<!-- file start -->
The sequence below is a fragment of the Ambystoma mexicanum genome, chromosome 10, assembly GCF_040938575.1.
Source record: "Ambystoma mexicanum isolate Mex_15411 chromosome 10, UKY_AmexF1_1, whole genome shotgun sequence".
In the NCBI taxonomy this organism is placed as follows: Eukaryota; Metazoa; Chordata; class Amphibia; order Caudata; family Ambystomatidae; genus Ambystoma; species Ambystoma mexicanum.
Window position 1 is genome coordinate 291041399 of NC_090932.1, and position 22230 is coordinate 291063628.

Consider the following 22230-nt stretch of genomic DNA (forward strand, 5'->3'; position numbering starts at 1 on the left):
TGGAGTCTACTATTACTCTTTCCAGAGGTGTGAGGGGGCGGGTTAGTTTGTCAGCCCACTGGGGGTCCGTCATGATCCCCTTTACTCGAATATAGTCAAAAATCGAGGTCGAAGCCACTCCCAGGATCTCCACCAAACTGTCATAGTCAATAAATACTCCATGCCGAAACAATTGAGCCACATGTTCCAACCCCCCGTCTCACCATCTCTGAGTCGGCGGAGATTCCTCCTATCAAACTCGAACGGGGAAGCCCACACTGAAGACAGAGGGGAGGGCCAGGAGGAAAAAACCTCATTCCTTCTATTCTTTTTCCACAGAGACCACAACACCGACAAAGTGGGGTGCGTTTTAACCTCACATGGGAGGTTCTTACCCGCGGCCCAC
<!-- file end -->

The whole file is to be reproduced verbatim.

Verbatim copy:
The sequence below is a fragment of the Ambystoma mexicanum genome, chromosome 10, assembly GCF_040938575.1.
Source record: "Ambystoma mexicanum isolate Mex_15411 chromosome 10, UKY_AmexF1_1, whole genome shotgun sequence".
In the NCBI taxonomy this organism is placed as follows: Eukaryota; Metazoa; Chordata; class Amphibia; order Caudata; family Ambystomatidae; genus Ambystoma; species Ambystoma mexicanum.
Window position 1 is genome coordinate 291041399 of NC_090932.1, and position 22230 is coordinate 291063628.

Consider the following 22230-nt stretch of genomic DNA (forward strand, 5'->3'; position numbering starts at 1 on the left):
TGGAGTCTACTATTACTCTTTCCAGAGGTGTGAGGGGGCGGGTTAGTTTGTCAGCCCACTGGGGGTCCGTCATGATCCCCTTTACTCGAATATAGTCAAAAATCGAGGTCGAAGCCACTCCCAGGATCTCCACCAAACTGTCATAGTCAATAAATACTCCATGCCGAAACAATTGAGCCACATGTTCCAACCCCCCGTCTCACCATCTCTGAGTCGGCGGAGATTCCTCCTATCAAACTCGAACGGGGAAGCCCACACTGAAGACAGAGGGGAGGGCCAGGAGGAAAAAACCTCATTCCTTCTATTCTTTTTCCACAGAGACCACAACACCGACAAAGTGGGGTGCGTTTTAACCTCACATGGGAGGTTCTTACCCGCGGCCCAC